Play nicely, Shuttleworth tells feuding foundations

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Mark Shuttleworth, Ubuntu founder and Canonical CEO.
Mark Shuttleworth, Ubuntu founder and Canonical CEO.

Ubuntu founder and Canonical CEO Mark Shuttleworth used his keynote address at this week's Open Infrastructure Summit (previously the OpenStack Summit) in Colorado, US, to rap open source foundations over the knuckles.

He also reminded them of the key tenant of the open source movement: to "enable innovation to come from everywhere".

Although he did not name those he intimated could be seen to be empire-building at the expense of the ideals of the open source revolution, several commentators believe he was referring to the recent spats between OpenStack and the Cloud Native Computing Foundation over the telecoms market.

Shuttleworth told summit attendees that in the 15 years since the launch of Ubuntu and 10 years since the first code that became OpenStack was written, open source had moved from a rebellion of mavericks, to become so mainstream that Ubuntu Linux has earned a carrier-grade rating and is utilised by 20 of the world's largest financial institutions to build open infrastructure.

However, it is now time for the open source movement to take stock. "It is time for us to think about our leadership of open source because we are no longer the rebel outsiders. We are, in a sense, becoming the empire...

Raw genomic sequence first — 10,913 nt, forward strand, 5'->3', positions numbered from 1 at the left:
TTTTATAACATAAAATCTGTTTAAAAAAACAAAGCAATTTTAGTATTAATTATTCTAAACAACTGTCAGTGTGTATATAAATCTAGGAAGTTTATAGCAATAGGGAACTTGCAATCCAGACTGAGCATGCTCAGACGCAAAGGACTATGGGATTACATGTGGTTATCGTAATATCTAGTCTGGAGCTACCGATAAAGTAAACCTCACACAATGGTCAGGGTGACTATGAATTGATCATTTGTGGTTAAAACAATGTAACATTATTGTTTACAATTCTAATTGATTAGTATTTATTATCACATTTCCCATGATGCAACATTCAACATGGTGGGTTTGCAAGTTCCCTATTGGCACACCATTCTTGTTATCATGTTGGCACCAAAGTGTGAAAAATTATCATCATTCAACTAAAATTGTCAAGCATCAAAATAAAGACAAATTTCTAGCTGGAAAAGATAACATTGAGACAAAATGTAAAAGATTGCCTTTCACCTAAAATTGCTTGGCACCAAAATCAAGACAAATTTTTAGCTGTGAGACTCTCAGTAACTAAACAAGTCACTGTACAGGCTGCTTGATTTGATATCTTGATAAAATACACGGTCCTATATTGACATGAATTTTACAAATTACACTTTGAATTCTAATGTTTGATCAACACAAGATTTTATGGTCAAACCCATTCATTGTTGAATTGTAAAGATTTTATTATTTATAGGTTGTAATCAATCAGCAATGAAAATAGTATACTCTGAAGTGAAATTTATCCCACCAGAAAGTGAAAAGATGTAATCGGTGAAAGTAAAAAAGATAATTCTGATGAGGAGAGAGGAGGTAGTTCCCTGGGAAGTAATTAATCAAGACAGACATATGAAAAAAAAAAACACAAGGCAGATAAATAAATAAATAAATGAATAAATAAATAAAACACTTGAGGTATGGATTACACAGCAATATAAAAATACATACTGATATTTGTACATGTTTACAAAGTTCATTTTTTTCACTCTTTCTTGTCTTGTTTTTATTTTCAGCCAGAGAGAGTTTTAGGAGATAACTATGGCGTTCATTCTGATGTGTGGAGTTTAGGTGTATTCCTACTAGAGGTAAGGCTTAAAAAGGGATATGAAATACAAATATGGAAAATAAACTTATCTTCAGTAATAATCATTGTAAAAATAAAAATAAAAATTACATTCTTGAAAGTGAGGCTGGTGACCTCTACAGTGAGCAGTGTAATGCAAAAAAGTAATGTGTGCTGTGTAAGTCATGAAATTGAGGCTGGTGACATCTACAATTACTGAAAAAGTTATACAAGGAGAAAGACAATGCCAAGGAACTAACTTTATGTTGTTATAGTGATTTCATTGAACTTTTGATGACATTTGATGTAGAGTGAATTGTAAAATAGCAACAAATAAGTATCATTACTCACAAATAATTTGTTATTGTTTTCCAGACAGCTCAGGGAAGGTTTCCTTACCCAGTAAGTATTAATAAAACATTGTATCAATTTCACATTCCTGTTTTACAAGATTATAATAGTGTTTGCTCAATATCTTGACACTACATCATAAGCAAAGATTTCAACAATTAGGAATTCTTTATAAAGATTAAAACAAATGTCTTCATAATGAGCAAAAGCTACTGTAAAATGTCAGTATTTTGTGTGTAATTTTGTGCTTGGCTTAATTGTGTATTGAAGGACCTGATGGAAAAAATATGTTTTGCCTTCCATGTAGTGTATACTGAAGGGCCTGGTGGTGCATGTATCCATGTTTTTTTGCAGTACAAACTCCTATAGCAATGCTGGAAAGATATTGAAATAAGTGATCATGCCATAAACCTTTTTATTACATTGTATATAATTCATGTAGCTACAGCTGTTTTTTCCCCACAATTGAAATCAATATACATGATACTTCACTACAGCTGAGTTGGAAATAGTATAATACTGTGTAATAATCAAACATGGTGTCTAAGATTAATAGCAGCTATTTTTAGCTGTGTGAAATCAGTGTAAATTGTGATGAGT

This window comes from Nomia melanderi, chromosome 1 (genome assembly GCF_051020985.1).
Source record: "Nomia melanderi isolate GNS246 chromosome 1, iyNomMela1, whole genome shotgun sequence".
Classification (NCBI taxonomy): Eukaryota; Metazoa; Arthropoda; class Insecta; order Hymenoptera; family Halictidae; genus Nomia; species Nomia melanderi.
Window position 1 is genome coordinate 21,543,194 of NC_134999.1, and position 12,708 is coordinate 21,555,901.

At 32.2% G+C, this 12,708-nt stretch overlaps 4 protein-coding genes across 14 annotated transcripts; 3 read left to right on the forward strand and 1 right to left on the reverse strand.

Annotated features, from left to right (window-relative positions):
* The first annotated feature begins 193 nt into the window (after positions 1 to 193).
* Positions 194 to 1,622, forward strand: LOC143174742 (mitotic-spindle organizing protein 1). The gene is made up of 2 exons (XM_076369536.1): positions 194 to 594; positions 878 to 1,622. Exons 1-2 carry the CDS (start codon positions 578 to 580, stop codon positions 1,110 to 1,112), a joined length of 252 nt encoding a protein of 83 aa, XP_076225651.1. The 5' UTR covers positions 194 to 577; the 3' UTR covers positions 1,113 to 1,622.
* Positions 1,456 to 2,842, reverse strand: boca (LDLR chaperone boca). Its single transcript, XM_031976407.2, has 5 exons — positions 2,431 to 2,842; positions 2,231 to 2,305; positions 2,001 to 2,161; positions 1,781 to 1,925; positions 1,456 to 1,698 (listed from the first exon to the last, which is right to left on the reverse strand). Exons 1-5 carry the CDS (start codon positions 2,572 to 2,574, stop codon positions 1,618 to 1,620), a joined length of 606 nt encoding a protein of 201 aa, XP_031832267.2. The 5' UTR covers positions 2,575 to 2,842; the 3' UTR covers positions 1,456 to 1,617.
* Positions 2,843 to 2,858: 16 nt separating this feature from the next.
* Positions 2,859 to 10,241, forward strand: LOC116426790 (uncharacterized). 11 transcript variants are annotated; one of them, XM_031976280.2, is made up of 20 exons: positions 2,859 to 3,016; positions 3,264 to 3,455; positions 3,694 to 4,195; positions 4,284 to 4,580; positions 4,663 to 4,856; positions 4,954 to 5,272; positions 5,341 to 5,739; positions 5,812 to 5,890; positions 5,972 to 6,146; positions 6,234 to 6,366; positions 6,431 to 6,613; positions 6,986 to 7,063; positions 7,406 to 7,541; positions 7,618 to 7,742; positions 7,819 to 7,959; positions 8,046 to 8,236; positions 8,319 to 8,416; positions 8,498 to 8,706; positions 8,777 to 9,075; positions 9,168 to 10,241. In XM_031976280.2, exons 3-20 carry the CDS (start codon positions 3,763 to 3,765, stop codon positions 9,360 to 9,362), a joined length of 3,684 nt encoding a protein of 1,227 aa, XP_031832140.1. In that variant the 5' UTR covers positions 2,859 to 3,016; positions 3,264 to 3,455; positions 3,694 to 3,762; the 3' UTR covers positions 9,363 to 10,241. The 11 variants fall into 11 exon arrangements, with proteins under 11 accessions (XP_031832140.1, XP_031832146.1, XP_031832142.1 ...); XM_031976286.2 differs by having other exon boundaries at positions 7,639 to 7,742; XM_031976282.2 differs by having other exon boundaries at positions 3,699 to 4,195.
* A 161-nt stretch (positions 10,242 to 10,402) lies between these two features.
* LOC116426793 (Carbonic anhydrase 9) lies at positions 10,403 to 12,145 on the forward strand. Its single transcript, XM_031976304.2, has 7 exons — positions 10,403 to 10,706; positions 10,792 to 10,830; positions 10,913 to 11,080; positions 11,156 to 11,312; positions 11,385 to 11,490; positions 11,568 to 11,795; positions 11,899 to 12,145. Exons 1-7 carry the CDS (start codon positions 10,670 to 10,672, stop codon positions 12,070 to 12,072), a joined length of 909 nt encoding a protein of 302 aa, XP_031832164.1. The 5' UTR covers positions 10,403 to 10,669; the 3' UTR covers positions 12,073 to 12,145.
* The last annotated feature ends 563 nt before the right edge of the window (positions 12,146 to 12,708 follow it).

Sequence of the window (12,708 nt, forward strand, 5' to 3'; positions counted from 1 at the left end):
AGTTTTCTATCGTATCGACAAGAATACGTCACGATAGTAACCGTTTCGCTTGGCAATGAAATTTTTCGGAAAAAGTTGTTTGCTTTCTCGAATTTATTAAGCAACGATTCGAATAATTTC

"How we play matters as much as which of our ideas win. If we want to be different to the leaders of the previous empire, then we have to choose every day to be different," he said.

"It really is important to find and celebrate the best ideas. What's the difference between a vendor that only promotes the ideas that are in its own interests and a foundation that does the same? Or worse, if a foundation will only represent projects that it is paid to represent. Is it really structuring an open agenda, or is it just a fig leaf; and what's behind the fig leaf might be a little ugly."

Shuttleworth emphasised that vendors that are committed to being open had to remember that no single institution or project could have all the best ideas.

"What's really important is for us to offer people the widest possible menu of open source, the widest range of choices regardless of their origin."

He said that having seen the types of disputes bubbling up in the open source world, he is committing Canonical to lead the change he wants to see in the industry.

This would take the form of Canonical becoming totally agnostic when it comes to the various open infrastructure projects by consolidating and unifying the contracts and commitments made for multiple different projects.

"For example, we have always supported OpenStack deployed on Ubuntu in different ways. From today, all of that will be at our lowest price point and all at the same SLAs. Similarly for Kubernetes."

He announced that in addition to continuing its support for Canonical's Charmed Kubernetes and MicroStack, Canonical would support Kubernetes from Google, Azure, Amazon and VMware in future.

"If we want to help people find the right solution, the best solution, we have to be open to all possibilities, including other open source projects and even propriety solutions," he concluded.

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